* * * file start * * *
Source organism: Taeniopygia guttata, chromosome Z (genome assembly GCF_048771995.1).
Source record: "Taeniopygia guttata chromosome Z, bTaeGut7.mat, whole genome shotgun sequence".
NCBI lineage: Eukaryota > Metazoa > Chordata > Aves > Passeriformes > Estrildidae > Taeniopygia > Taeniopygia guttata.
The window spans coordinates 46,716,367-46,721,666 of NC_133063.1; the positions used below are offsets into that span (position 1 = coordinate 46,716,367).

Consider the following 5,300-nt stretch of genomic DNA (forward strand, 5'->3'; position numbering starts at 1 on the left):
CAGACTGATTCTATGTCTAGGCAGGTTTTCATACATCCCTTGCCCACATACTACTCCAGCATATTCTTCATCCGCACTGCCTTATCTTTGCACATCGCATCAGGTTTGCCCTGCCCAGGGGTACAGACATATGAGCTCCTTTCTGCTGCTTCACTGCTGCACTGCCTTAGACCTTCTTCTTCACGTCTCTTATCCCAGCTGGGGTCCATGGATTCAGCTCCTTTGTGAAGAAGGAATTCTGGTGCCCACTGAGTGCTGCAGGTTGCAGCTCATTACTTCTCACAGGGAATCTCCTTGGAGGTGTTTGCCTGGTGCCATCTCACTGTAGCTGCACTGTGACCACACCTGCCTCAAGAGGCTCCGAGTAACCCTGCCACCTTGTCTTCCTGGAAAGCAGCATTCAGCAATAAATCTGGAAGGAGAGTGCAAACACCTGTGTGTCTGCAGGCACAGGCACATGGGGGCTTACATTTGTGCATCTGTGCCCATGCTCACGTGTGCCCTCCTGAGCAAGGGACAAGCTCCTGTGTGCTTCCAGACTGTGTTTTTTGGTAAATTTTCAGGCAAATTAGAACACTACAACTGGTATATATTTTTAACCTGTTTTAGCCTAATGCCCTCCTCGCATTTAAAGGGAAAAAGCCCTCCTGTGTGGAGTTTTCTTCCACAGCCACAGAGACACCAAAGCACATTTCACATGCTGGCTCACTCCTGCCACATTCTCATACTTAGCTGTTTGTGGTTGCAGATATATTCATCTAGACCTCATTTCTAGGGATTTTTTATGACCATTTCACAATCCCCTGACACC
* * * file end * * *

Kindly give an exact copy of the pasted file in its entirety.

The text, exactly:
Source organism: Taeniopygia guttata, chromosome Z (genome assembly GCF_048771995.1).
Source record: "Taeniopygia guttata chromosome Z, bTaeGut7.mat, whole genome shotgun sequence".
NCBI lineage: Eukaryota > Metazoa > Chordata > Aves > Passeriformes > Estrildidae > Taeniopygia > Taeniopygia guttata.
The window spans coordinates 46,716,367-46,721,666 of NC_133063.1; the positions used below are offsets into that span (position 1 = coordinate 46,716,367).

Consider the following 5,300-nt stretch of genomic DNA (forward strand, 5'->3'; position numbering starts at 1 on the left):
CAGACTGATTCTATGTCTAGGCAGGTTTTCATACATCCCTTGCCCACATACTACTCCAGCATATTCTTCATCCGCACTGCCTTATCTTTGCACATCGCATCAGGTTTGCCCTGCCCAGGGGTACAGACATATGAGCTCCTTTCTGCTGCTTCACTGCTGCACTGCCTTAGACCTTCTTCTTCACGTCTCTTATCCCAGCTGGGGTCCATGGATTCAGCTCCTTTGTGAAGAAGGAATTCTGGTGCCCACTGAGTGCTGCAGGTTGCAGCTCATTACTTCTCACAGGGAATCTCCTTGGAGGTGTTTGCCTGGTGCCATCTCACTGTAGCTGCACTGTGACCACACCTGCCTCAAGAGGCTCCGAGTAACCCTGCCACCTTGTCTTCCTGGAAAGCAGCATTCAGCAATAAATCTGGAAGGAGAGTGCAAACACCTGTGTGTCTGCAGGCACAGGCACATGGGGGCTTACATTTGTGCATCTGTGCCCATGCTCACGTGTGCCCTCCTGAGCAAGGGACAAGCTCCTGTGTGCTTCCAGACTGTGTTTTTTGGTAAATTTTCAGGCAAATTAGAACACTACAACTGGTATATATTTTTAACCTGTTTTAGCCTAATGCCCTCCTCGCATTTAAAGGGAAAAAGCCCTCCTGTGTGGAGTTTTCTTCCACAGCCACAGAGACACCAAAGCACATTTCACATGCTGGCTCACTCCTGCCACATTCTCATACTTAGCTGTTTGTGGTTGCAGATATATTCATCTAGACCTCATTTCTAGGGATTTTTTATGACCATTTCACAATCCCCTGACACC